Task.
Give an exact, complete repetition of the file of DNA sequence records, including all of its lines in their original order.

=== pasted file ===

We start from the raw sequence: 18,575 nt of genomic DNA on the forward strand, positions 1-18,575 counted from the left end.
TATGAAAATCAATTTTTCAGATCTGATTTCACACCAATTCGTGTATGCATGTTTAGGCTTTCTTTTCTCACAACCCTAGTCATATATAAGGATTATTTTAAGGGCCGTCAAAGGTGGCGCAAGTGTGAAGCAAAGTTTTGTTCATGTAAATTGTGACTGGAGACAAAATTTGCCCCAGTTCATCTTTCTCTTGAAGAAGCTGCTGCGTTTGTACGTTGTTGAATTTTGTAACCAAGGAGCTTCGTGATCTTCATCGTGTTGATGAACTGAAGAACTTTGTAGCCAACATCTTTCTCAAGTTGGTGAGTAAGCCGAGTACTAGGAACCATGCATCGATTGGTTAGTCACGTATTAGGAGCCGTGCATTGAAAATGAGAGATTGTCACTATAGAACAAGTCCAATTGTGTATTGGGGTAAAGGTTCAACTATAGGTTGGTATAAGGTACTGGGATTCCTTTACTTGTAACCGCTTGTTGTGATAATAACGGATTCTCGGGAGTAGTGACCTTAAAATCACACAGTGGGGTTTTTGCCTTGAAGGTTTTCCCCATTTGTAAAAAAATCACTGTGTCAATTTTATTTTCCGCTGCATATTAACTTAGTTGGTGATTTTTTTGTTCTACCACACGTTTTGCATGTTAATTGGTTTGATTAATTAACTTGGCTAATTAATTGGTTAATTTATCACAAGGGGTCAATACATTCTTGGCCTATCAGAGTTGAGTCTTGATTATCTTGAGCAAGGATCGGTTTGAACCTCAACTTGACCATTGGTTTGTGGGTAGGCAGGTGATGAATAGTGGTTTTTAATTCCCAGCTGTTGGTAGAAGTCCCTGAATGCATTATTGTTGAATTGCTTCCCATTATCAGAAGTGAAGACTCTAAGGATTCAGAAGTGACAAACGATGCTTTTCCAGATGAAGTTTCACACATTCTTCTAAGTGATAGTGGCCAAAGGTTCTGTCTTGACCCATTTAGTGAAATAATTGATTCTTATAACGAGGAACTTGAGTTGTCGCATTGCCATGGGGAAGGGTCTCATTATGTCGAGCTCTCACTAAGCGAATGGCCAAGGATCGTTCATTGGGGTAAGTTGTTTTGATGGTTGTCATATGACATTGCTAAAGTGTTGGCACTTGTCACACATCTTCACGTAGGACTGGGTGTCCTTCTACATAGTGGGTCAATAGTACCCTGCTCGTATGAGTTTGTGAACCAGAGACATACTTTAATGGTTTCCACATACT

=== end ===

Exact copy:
We start from the raw sequence: 18,575 nt of genomic DNA on the forward strand, positions 1-18,575 counted from the left end.
TATGAAAATCAATTTTTCAGATCTGATTTCACACCAATTCGTGTATGCATGTTTAGGCTTTCTTTTCTCACAACCCTAGTCATATATAAGGATTATTTTAAGGGCCGTCAAAGGTGGCGCAAGTGTGAAGCAAAGTTTTGTTCATGTAAATTGTGACTGGAGACAAAATTTGCCCCAGTTCATCTTTCTCTTGAAGAAGCTGCTGCGTTTGTACGTTGTTGAATTTTGTAACCAAGGAGCTTCGTGATCTTCATCGTGTTGATGAACTGAAGAACTTTGTAGCCAACATCTTTCTCAAGTTGGTGAGTAAGCCGAGTACTAGGAACCATGCATCGATTGGTTAGTCACGTATTAGGAGCCGTGCATTGAAAATGAGAGATTGTCACTATAGAACAAGTCCAATTGTGTATTGGGGTAAAGGTTCAACTATAGGTTGGTATAAGGTACTGGGATTCCTTTACTTGTAACCGCTTGTTGTGATAATAACGGATTCTCGGGAGTAGTGACCTTAAAATCACACAGTGGGGTTTTTGCCTTGAAGGTTTTCCCCATTTGTAAAAAAATCACTGTGTCAATTTTATTTTCCGCTGCATATTAACTTAGTTGGTGATTTTTTTGTTCTACCACACGTTTTGCATGTTAATTGGTTTGATTAATTAACTTGGCTAATTAATTGGTTAATTTATCACAAGGGGTCAATACATTCTTGGCCTATCAGAGTTGAGTCTTGATTATCTTGAGCAAGGATCGGTTTGAACCTCAACTTGACCATTGGTTTGTGGGTAGGCAGGTGATGAATAGTGGTTTTTAATTCCCAGCTGTTGGTAGAAGTCCCTGAATGCATTATTGTTGAATTGCTTCCCATTATCAGAAGTGAAGACTCTAAGGATTCAGAAGTGACAAACGATGCTTTTCCAGATGAAGTTTCACACATTCTTCTAAGTGATAGTGGCCAAAGGTTCTGTCTTGACCCATTTAGTGAAATAATTGATTCTTATAACGAGGAACTTGAGTTGTCGCATTGCCATGGGGAAGGGTCTCATTATGTCGAGCTCTCACTAAGCGAATGGCCAAGGATCGTTCATTGGGGTAAGTTGTTTTGATGGTTGTCATATGACATTGCTAAAGTGTTGGCACTTGTCACACATCTTCACGTAGGACTGGGTGTCCTTCTACATAGTGGGTCAATAGTACCCTGCTCGTATGAGTTTGTGAACCAGAGACATACTTTAATGGTTTCCACATACT